GTX 1080 and the Art of the Screenshot

Consider the lowly screenshot.

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In this current era of live-streamed games, screenshots often get short shrift. You see them frequently in articles about games, but video gets more attention these days. Easy tools for capturing game videos, like Nvidia’s own ShadowPlay, make capturing videos simple.

But screenshots differ substantially from a video of a game, much like a single photograph differs from video or film. A photograph often needs to tell a story in a single image. Screenshots in games often get used simply to demonstrate what in-game graphics might look like, or illustrate a user interface. Screenshots are rarely appreciated as an art unto themselves. That’s changing now, as sites such as Dead End Thrills and Video Game Tourism turn screenshots into an offshoot of artistic photography. Instead of a physical camera, game photographers use the in-game camera.

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Some games lend themselves to virtual landscape photography, as my first two images demonstrate. Gamers often use screenshots to capture the essence of whatever character they’re playing. It’s a tradition as old as sketching out your RPG character on the character sheet in a tabletop roleplaying game.

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Nvidia’s adding a cool new tool to the video game photographer’s arsenal, which they’re somewhat pretentiously calling Ansel after famed landscape photographer Ansel Adams. I mentioned Ansel in my GeForce GTX 1080 review at Tested, but didn’t have time or space to cover it in detail.

Ansel allows gamers to take over the in-game camera and fly it around, positioning it where they want and capture the shot. Ansel includes a host of features enabling complete control over how the screenshot gets snapped. Game photographers are no longer limited by screen resolutions; Ansel can capture shots at extremely high resolutions. The tool also captures full 360-degree surround  images for more immersive experiences.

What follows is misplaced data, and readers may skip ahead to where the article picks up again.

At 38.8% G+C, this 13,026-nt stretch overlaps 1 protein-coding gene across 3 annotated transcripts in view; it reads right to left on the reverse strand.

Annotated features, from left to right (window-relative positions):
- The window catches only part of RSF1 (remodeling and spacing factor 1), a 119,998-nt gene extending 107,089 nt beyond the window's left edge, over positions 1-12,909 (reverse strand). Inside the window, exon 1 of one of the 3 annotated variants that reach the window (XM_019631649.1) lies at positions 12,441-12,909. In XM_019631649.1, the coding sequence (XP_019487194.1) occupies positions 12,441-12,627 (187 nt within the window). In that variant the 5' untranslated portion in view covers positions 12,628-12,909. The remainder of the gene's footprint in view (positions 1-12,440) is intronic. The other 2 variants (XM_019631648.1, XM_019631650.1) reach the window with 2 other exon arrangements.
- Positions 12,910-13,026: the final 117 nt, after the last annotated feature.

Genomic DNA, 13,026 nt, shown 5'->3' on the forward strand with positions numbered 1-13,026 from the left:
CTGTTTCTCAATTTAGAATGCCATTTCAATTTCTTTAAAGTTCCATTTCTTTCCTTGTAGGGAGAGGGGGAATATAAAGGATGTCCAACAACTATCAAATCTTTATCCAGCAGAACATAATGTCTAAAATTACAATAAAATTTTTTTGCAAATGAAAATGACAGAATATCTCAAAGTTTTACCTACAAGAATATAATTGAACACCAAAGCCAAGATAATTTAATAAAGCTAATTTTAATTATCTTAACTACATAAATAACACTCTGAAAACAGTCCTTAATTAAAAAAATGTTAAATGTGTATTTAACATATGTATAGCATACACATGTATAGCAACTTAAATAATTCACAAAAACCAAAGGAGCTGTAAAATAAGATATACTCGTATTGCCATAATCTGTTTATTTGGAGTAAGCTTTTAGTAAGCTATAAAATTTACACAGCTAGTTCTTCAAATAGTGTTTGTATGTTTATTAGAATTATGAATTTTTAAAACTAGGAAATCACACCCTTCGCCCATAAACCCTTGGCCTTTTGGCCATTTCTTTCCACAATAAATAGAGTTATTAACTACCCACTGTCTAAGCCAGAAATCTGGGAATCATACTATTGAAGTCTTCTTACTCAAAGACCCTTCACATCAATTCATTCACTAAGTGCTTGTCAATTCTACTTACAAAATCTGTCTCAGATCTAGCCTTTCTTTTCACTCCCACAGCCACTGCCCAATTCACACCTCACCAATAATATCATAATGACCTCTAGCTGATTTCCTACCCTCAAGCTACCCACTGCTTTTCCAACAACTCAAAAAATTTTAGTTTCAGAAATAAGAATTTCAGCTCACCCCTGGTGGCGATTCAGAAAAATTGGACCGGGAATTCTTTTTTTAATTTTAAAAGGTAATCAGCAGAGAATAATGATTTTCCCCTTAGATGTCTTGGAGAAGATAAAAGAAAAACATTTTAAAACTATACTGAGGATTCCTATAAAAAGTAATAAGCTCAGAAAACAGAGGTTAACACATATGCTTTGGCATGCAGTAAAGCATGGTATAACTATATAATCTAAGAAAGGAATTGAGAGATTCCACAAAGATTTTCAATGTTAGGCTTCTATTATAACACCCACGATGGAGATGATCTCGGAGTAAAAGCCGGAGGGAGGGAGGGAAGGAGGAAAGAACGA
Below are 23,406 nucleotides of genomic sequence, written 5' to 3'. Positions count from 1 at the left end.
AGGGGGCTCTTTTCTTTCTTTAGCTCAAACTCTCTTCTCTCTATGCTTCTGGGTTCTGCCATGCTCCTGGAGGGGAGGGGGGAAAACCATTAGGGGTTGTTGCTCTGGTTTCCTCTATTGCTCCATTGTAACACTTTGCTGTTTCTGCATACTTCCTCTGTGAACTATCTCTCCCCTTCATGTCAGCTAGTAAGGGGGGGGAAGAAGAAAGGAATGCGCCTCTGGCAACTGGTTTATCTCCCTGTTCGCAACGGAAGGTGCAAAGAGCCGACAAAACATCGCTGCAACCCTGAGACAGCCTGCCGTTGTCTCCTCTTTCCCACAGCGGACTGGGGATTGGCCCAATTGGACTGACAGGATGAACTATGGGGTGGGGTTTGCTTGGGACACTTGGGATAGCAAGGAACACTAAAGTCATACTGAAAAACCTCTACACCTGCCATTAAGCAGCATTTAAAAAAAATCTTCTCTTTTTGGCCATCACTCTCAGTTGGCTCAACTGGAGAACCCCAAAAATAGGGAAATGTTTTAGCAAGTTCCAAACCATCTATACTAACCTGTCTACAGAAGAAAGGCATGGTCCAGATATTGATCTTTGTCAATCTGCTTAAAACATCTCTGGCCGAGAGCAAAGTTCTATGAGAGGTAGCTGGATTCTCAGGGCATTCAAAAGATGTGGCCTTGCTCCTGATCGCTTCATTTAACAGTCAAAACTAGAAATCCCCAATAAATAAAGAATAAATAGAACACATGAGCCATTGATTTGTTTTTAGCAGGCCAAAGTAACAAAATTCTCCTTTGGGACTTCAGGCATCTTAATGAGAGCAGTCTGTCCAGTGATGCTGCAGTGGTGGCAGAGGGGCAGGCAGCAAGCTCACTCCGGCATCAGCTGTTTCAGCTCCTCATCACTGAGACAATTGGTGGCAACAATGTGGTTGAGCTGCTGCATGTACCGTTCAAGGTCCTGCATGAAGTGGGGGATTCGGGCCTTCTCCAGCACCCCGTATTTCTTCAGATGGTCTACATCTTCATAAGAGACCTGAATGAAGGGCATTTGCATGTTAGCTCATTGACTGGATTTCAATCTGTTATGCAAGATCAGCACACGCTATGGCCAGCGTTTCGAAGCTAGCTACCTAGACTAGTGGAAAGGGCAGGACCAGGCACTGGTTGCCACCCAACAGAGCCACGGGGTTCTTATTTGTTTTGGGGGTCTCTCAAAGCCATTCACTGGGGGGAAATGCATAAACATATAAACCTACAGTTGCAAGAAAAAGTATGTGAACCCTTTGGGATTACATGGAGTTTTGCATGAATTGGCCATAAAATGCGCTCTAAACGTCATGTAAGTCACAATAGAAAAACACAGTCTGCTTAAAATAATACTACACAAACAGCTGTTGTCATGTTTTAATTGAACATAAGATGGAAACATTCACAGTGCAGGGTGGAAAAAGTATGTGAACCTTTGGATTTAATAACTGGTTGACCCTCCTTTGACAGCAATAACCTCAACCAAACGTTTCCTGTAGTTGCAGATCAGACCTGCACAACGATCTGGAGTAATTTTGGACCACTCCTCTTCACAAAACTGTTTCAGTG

Ansel allows for all manner of interesting effects, ranging from simplistic, Instagram-style filters to more elaborate blur, HDR, toning, and denoise filters. While you can still take your final product into a photo editor such as GIMP or Photoshop, you’ll often be able to just capture a mood using Ansel’s built-in tools

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Ansel hasn’t been released, yet, and will require game developers to integrate the capability into their titles. Game programmers have full control over how Ansel gets implemented. The last thing any gamer would want, for example, would be for opponents in multiplayer games to be able to grab a free-floating camera to see where enemies might be. While a single-player game such as The Witness may give users full camera control, The Division only allows camera control over the player characters head, giving some control over angle of view — as if the character carried a camera. Ansel behaves much like a plug-in or mod, so requires only a relatively small number of lines of code to integrate.

I’ve never been much for capturing videos of gameplay, but I love the thought of having tools to improve screenshot capture. The photographer in me very much looks forward to generating interesting, artistic game photographs that rival what you can shoot with a real camera in the real world. Game photography, for me, becomes yet another way to enjoy a game.

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